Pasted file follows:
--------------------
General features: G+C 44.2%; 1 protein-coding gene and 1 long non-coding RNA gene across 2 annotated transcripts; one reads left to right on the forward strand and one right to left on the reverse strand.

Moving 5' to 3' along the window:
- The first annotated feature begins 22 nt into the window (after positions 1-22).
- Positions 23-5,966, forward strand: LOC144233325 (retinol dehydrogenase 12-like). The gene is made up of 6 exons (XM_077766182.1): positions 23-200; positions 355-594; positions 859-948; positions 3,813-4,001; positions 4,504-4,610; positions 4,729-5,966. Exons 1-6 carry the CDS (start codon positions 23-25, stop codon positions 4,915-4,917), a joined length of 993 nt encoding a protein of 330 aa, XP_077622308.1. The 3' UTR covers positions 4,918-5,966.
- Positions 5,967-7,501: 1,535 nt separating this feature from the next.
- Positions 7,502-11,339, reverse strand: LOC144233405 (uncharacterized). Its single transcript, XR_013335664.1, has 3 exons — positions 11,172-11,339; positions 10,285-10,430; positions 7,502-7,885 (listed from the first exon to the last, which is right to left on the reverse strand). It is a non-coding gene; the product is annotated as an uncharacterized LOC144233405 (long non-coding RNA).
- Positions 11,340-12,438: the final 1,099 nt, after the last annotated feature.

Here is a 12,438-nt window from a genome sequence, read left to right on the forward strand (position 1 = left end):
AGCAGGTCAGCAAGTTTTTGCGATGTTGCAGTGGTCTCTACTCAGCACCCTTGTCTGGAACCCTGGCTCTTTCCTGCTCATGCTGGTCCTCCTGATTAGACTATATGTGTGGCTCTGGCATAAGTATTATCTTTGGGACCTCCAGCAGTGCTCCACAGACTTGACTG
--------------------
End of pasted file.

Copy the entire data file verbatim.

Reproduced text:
General features: G+C 44.2%; 1 protein-coding gene and 1 long non-coding RNA gene across 2 annotated transcripts; one reads left to right on the forward strand and one right to left on the reverse strand.

Moving 5' to 3' along the window:
- The first annotated feature begins 22 nt into the window (after positions 1-22).
- Positions 23-5,966, forward strand: LOC144233325 (retinol dehydrogenase 12-like). The gene is made up of 6 exons (XM_077766182.1): positions 23-200; positions 355-594; positions 859-948; positions 3,813-4,001; positions 4,504-4,610; positions 4,729-5,966. Exons 1-6 carry the CDS (start codon positions 23-25, stop codon positions 4,915-4,917), a joined length of 993 nt encoding a protein of 330 aa, XP_077622308.1. The 3' UTR covers positions 4,918-5,966.
- Positions 5,967-7,501: 1,535 nt separating this feature from the next.
- Positions 7,502-11,339, reverse strand: LOC144233405 (uncharacterized). Its single transcript, XR_013335664.1, has 3 exons — positions 11,172-11,339; positions 10,285-10,430; positions 7,502-7,885 (listed from the first exon to the last, which is right to left on the reverse strand). It is a non-coding gene; the product is annotated as an uncharacterized LOC144233405 (long non-coding RNA).
- Positions 11,340-12,438: the final 1,099 nt, after the last annotated feature.

Here is a 12,438-nt window from a genome sequence, read left to right on the forward strand (position 1 = left end):
AGCAGGTCAGCAAGTTTTTGCGATGTTGCAGTGGTCTCTACTCAGCACCCTTGTCTGGAACCCTGGCTCTTTCCTGCTCATGCTGGTCCTCCTGATTAGACTATATGTGTGGCTCTGGCATAAGTATTATCTTTGGGACCTCCAGCAGTGCTCCACAGACTTGACTG